Wikipedia key to pronunciation of Portuguese

The charts below show the way in which the International Phonetic Alphabet (IPA) represents Portuguese language pronunciations in Wikipedia articles. For a guide to adding IPA characters to Wikipedia articles, see {{IPA-pt}}, {{IPAc-pt}} and Wikipedia:Manual of Style/Pronunciation §:Entering IPA characters.

Distinction is made between the two major standards of the language—Portugal (European Portuguese, EP; broadly the standard also used in Africa and Asia) and Brazil (Brazilian Portuguese, BP). Neither variant is preferred at Wikipedia, except in cases where a local pronunciation is clearly more relevant, such as a place in Brazil or an individual from Portugal.

National variant differences should be noted with discretion. When there are differing dialectal Brazilian Portuguese pronunciations, the one closest to European Portuguese should generally be preferred, as this guide is intended to help native speakers of other languages.

See Portuguese phonology for a more thorough look at the sounds of Portuguese.


  1. ^ a b c In northern and central Portugal, /b/, /d/, and /ɡ/ are lenited to fricatives of the same place of articulation (, , and , respectively) in all places except after a pause, a nasal vowel, or (for /d/) /l/, when they are stops , not dissimilar from English b, d, g (Mateus & d'Andrade 2000:11) harvcol error: no target: CITEREFMateusd'Andrade2000 (help). Most often, it occurs only in southern and insular Portugal and in Brazil in some unstressed syllables, generally in relaxed speech, but that is by no means universal.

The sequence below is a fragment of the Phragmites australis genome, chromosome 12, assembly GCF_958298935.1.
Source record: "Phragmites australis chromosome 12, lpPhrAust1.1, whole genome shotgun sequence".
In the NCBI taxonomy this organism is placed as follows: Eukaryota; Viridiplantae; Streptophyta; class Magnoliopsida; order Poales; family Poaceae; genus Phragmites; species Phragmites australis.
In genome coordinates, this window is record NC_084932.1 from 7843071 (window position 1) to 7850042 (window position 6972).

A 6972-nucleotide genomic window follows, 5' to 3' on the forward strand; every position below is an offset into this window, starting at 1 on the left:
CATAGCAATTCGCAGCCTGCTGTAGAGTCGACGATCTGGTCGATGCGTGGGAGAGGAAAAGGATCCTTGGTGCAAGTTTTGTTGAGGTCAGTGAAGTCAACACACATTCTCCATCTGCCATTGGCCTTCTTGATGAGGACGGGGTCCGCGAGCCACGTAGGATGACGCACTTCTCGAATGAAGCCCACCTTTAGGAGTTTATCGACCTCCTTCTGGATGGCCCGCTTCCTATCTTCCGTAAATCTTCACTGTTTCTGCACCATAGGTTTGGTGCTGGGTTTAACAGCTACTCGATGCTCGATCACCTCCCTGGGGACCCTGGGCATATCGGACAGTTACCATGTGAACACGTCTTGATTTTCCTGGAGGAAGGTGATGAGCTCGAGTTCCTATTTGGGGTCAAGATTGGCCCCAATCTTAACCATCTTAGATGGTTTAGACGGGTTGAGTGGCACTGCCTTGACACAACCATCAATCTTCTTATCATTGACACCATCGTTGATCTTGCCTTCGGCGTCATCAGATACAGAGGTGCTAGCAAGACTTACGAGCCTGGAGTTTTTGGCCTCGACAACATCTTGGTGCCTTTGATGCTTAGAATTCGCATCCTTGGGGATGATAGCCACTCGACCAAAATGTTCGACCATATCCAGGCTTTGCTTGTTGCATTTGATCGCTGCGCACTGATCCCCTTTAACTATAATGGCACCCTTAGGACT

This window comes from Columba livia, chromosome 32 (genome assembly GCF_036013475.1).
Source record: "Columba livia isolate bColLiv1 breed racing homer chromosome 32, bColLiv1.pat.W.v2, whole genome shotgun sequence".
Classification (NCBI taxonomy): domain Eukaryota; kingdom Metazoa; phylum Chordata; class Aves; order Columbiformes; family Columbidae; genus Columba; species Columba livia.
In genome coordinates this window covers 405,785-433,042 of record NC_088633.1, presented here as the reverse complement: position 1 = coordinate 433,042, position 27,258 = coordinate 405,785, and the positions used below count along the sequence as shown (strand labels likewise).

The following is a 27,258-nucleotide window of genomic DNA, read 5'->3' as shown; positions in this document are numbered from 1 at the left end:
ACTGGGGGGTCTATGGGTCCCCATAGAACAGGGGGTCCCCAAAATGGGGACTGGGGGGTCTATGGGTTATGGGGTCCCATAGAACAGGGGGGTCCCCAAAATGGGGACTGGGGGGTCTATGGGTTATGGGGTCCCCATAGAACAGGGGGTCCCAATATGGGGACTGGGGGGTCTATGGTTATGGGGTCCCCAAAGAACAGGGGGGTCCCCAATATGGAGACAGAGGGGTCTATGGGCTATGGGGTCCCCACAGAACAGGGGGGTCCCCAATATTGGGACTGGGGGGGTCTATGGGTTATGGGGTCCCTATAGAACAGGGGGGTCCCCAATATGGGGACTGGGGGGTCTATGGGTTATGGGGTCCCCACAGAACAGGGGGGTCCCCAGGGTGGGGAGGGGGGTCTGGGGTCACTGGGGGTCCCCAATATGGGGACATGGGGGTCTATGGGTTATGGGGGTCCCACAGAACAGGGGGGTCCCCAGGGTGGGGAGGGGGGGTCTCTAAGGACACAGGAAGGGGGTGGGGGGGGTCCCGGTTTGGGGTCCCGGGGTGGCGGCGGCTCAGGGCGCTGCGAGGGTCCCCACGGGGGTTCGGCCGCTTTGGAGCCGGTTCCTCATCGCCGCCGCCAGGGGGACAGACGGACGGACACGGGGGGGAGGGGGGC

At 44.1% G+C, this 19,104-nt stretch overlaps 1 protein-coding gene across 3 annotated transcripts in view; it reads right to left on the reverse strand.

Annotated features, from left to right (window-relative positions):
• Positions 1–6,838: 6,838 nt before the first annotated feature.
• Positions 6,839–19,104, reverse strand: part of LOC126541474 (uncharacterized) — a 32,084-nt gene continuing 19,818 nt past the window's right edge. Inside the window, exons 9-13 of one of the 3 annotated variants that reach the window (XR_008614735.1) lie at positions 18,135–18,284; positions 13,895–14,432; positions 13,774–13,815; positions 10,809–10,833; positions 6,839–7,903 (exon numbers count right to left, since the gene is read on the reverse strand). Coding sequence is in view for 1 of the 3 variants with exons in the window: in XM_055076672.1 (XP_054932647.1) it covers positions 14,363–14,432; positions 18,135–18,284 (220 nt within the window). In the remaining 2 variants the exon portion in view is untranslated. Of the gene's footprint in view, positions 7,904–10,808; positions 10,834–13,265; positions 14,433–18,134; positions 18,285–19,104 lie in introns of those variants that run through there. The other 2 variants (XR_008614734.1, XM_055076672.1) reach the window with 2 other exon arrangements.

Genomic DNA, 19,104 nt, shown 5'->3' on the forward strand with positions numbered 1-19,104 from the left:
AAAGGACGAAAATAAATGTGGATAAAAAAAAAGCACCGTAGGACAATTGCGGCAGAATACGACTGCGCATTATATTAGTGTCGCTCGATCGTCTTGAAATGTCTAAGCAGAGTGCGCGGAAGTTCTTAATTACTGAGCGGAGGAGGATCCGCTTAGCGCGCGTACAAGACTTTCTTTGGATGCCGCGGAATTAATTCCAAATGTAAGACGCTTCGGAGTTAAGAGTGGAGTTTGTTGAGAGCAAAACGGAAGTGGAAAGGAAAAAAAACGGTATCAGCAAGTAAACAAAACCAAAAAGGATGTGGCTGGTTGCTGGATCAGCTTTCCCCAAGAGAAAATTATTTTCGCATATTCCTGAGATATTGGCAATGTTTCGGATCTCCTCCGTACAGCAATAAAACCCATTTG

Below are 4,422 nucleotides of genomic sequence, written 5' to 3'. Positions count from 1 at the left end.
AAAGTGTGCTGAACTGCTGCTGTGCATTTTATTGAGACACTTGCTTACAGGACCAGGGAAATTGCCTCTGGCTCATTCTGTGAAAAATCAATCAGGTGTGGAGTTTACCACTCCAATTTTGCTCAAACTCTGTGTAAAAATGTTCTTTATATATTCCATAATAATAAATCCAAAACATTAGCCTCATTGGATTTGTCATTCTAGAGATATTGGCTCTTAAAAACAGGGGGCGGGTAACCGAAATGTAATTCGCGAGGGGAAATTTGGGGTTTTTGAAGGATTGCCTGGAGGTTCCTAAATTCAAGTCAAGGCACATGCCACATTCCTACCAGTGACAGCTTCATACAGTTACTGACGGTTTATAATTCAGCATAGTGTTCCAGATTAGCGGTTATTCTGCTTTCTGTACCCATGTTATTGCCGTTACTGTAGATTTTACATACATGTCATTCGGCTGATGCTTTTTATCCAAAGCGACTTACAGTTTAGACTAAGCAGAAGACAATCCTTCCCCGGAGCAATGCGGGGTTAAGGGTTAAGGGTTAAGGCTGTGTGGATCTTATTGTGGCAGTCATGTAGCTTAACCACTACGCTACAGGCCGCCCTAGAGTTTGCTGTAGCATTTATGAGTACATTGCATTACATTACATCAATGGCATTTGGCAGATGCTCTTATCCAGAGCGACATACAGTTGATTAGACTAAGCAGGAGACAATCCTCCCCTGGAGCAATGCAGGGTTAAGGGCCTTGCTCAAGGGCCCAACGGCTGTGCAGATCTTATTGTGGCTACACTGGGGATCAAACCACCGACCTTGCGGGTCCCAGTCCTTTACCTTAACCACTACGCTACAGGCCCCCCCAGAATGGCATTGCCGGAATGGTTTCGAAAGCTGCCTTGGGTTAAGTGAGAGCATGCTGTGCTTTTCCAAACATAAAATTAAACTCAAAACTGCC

2. ^ a b In most varieties of Brazilian Portuguese, /d, t/ are palatalized and affricated to post-alveolar before high front vowels /i, ĩ/ except for certain dialects of Northeast Region, Brazil, such as Central northeastern Portuguese /d, t/ are more often pronounced as alveolar or dental before high front vowels (/i, ĩ/). Furthermore, the full palatalization of /d, t/ in all positions before /i, ĩ/ (including in most loanwords) is truly complete only in the state of Rio de Janeiro.
  3. ^ Final /l/ is velarized in European Portuguese and along the Brazilian-Uruguayan border.
  4. ^ /ʎ/ has merged with in some dialects of Brazilian Portuguese, such as the Caipira dialect.... more
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